As I watched the many funerals this past week in Orlando and listened to what family members said about those they loved and lost, I thought about their grief, their loss, their trauma and I also thought about how they will each individually and collectively move on.
When you are in the midst of grief it’s almost impossible to think about “moving on.” In fact, it feels almost disrespectful to do so. But slowly people, even well-intentioned ones, will start saying, “You know, you really should move on. It’s the only way to heal. It’s the only way forward.”
It’s another one of those expressions people toss around that is way harder to do than to say. When a loved one dies, when a chapter closes, when a job ends, when a campaign ends, a kid moves away…We are all told to just “move on.”
[3 Simple Mindfulness Exercises to Try]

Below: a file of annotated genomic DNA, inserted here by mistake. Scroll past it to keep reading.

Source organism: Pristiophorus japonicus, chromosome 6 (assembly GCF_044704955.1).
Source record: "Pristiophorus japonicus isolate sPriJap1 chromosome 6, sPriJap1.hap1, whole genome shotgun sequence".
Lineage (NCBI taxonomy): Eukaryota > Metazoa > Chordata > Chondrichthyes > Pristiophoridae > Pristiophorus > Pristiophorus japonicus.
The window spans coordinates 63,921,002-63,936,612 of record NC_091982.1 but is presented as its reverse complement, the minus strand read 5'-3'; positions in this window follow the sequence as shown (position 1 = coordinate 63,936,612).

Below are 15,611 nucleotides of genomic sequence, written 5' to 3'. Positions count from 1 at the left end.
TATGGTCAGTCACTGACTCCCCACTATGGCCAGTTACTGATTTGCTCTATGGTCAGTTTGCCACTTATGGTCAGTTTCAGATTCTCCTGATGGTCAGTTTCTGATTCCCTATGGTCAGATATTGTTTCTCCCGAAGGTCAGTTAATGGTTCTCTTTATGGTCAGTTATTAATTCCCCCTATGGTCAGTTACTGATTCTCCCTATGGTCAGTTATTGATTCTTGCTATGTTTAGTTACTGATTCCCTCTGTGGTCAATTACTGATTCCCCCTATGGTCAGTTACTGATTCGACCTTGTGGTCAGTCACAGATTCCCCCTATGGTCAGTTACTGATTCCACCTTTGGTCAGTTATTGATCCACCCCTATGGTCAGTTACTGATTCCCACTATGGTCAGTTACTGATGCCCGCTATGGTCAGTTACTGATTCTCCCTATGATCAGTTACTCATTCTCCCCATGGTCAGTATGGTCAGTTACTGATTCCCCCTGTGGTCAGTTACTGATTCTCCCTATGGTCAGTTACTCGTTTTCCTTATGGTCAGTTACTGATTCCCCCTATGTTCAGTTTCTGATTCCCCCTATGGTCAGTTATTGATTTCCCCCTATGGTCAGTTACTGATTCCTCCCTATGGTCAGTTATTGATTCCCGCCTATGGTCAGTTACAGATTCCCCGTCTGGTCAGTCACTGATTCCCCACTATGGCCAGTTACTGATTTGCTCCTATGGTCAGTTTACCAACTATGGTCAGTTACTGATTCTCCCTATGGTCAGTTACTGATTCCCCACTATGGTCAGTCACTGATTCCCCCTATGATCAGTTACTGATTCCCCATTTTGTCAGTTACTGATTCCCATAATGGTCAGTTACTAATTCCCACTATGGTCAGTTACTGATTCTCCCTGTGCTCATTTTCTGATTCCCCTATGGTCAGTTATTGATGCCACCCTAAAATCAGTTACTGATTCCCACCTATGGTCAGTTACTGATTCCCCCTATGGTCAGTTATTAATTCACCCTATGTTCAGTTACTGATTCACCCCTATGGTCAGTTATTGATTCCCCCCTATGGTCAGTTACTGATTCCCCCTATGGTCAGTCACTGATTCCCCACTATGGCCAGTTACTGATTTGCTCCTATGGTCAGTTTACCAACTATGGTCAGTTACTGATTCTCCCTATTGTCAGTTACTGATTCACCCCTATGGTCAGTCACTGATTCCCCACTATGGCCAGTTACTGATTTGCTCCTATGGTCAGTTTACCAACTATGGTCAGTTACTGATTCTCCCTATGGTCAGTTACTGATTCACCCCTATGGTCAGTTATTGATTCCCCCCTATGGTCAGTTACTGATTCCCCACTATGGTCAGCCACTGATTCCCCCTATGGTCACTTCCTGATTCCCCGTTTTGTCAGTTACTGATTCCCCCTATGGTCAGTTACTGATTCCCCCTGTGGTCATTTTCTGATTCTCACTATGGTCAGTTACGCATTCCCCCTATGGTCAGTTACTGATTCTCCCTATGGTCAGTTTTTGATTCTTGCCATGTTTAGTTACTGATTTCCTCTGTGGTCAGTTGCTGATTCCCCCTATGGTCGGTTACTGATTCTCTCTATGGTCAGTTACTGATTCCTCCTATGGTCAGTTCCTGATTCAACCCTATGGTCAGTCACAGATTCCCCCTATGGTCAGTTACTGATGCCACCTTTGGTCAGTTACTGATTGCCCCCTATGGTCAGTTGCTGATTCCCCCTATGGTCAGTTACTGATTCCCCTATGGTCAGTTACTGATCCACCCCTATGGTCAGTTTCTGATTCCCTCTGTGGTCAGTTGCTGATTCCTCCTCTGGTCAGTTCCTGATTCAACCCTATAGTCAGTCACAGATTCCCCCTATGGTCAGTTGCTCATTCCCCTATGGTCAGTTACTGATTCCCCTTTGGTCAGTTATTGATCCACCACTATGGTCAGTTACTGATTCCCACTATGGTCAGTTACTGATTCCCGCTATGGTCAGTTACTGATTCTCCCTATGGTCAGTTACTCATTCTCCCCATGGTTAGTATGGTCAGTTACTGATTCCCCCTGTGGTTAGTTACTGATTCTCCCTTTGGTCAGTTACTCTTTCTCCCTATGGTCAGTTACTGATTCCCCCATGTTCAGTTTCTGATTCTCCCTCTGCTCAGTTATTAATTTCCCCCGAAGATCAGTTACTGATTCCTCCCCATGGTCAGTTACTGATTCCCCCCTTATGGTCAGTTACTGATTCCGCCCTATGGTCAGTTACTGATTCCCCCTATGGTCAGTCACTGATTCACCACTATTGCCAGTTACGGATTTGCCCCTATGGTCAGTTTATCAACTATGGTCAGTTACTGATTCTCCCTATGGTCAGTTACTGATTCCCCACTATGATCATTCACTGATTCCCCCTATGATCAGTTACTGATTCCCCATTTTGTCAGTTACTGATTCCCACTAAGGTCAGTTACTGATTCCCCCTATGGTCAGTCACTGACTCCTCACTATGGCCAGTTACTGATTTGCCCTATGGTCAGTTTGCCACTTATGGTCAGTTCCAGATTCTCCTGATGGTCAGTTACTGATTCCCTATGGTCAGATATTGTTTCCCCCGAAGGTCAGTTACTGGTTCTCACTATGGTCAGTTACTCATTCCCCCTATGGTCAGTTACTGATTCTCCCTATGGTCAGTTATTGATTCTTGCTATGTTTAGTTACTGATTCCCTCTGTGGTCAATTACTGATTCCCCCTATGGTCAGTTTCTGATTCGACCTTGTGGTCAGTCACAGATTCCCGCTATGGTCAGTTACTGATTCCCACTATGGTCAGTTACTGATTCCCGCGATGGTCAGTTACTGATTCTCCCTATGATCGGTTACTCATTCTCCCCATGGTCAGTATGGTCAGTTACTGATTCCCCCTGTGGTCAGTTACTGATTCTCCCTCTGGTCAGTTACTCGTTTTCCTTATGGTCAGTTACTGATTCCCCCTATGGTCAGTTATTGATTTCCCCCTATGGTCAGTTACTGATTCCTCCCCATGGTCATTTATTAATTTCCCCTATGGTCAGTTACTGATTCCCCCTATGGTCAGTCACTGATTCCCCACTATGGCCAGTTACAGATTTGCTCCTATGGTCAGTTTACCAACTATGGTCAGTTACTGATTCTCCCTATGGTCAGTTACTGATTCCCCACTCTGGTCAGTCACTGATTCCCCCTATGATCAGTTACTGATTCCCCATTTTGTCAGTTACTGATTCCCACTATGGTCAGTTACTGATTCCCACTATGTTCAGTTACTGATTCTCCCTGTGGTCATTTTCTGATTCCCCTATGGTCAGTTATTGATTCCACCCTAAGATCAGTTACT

My mother used to say, “Move along, move along, just hurry up and move along.” It was, I think, her way of not dwelling, not getting stuck. I’m sure it was also her way of staying one step ahead of all those emotions we are all trying to keep under control and under wraps.
I get it. But I, for one, don’t like it when someone tells me to move on (or by the way to relax, or to not eat this or that, or to just stop worrying… maybe I just don’t like it when someone tells me what to do!).
Of course I smile when someone tells me to move on regarding all sorts of things, but inside I’m screaming back, ‘Hello! I would if I could but I can’t so stop telling me to.’
Breathe Maria, breathe.
The truth is moving on comes with time and everyone has their own pace. Rushing moving on isn’t healthy, it’s not fair and it’s not kind.
[Love Can’t Replace Hate…Only Self-Respect Can]